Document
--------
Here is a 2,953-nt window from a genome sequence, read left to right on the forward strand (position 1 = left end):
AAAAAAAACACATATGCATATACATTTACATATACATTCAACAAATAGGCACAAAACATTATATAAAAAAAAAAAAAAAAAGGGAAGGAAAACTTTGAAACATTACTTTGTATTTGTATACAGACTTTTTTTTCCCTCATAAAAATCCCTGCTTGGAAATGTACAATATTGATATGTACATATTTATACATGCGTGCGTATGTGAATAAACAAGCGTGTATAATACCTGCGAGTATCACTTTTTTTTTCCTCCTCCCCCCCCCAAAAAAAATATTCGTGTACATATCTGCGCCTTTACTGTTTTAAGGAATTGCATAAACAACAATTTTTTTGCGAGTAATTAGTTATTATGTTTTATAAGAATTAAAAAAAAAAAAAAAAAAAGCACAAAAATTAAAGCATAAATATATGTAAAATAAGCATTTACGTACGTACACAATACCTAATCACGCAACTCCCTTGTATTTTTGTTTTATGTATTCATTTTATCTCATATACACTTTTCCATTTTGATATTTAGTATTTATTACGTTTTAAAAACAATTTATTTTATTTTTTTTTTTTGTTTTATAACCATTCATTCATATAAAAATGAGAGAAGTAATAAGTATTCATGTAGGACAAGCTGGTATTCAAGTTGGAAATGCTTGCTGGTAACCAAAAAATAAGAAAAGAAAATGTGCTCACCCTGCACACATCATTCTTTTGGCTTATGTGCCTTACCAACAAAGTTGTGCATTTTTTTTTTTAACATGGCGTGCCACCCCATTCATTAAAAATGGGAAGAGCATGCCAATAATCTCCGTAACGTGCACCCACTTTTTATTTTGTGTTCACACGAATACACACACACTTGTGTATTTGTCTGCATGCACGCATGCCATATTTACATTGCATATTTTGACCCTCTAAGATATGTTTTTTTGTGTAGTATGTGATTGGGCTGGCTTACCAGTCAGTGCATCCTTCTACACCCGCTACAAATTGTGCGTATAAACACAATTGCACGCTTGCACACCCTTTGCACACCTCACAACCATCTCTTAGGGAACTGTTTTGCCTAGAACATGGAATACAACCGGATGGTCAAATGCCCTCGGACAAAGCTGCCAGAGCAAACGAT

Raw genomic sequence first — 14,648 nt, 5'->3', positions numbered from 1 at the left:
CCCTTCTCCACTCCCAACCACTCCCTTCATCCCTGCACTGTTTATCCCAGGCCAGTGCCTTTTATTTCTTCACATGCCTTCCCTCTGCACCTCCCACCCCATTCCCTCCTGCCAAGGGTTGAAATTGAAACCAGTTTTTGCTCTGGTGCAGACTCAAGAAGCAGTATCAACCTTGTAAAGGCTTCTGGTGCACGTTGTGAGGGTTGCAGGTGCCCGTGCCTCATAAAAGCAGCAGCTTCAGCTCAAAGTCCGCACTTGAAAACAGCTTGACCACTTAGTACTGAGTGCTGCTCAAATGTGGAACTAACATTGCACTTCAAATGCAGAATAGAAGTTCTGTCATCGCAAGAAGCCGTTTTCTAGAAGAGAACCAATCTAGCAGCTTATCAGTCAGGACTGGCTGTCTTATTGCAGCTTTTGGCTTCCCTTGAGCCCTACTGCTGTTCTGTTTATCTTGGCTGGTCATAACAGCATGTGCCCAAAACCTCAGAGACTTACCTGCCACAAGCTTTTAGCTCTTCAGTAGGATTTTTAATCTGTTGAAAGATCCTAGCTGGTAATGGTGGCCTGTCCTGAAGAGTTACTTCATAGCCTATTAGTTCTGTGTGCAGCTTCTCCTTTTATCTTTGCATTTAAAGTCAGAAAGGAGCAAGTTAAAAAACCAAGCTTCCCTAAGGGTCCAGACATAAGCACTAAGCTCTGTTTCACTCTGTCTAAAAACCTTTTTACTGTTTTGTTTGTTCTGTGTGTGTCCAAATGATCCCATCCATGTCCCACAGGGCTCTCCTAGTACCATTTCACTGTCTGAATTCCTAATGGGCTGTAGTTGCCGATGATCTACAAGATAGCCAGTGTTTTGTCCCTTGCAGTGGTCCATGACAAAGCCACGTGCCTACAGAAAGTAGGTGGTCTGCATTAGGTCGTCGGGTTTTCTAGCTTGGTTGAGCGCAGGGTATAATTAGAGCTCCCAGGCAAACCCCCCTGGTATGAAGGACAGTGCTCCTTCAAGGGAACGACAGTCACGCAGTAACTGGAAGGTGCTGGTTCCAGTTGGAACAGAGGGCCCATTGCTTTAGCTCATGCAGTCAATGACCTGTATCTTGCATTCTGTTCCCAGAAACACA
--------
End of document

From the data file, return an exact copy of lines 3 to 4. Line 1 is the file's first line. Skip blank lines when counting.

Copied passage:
Raw genomic sequence first — 14,648 nt, 5'->3', positions numbered from 1 at the left:
CCCTTCTCCACTCCCAACCACTCCCTTCATCCCTGCACTGTTTATCCCAGGCCAGTGCCTTTTATTTCTTCACATGCCTTCCCTCTGCACCTCCCACCCCATTCCCTCCTGCCAAGGGTTGAAATTGAAACCAGTTTTTGCTCTGGTGCAGACTCAAGAAGCAGTATCAACCTTGTAAAGGCTTCTGGTGCACGTTGTGAGGGTTGCAGGTGCCCGTGCCTCATAAAAGCAGCAGCTTCAGCTCAAAGTCCGCACTTGAAAACAGCTTGACCACTTAGTACTGAGTGCTGCTCAAATGTGGAACTAACATTGCACTTCAAATGCAGAATAGAAGTTCTGTCATCGCAAGAAGCCGTTTTCTAGAAGAGAACCAATCTAGCAGCTTATCAGTCAGGACTGGCTGTCTTATTGCAGCTTTTGGCTTCCCTTGAGCCCTACTGCTGTTCTGTTTATCTTGGCTGGTCATAACAGCATGTGCCCAAAACCTCAGAGACTTACCTGCCACAAGCTTTTAGCTCTTCAGTAGGATTTTTAATCTGTTGAAAGATCCTAGCTGGTAATGGTGGCCTGTCCTGAAGAGTTACTTCATAGCCTATTAGTTCTGTGTGCAGCTTCTCCTTTTATCTTTGCATTTAAAGTCAGAAAGGAGCAAGTTAAAAAACCAAGCTTCCCTAAGGGTCCAGACATAAGCACTAAGCTCTGTTTCACTCTGTCTAAAAACCTTTTTACTGTTTTGTTTGTTCTGTGTGTGTCCAAATGATCCCATCCATGTCCCACAGGGCTCTCCTAGTACCATTTCACTGTCTGAATTCCTAATGGGCTGTAGTTGCCGATGATCTACAAGATAGCCAGTGTTTTGTCCCTTGCAGTGGTCCATGACAAAGCCACGTGCCTACAGAAAGTAGGTGGTCTGCATTAGGTCGTCGGGTTTTCTAGCTTGGTTGAGCGCAGGGTATAATTAGAGCTCCCAGGCAAACCCCCCTGGTATGAAGGACAGTGCTCCTTCAAGGGAACGACAGTCACGCAGTAACTGGAAGGTGCTGGTTCCAGTTGGAACAGAGGGCCCATTGCTTTAGCTCATGCAGTCAATGACCTGTATCTTGCATTCTGTTCCCAGAAACACA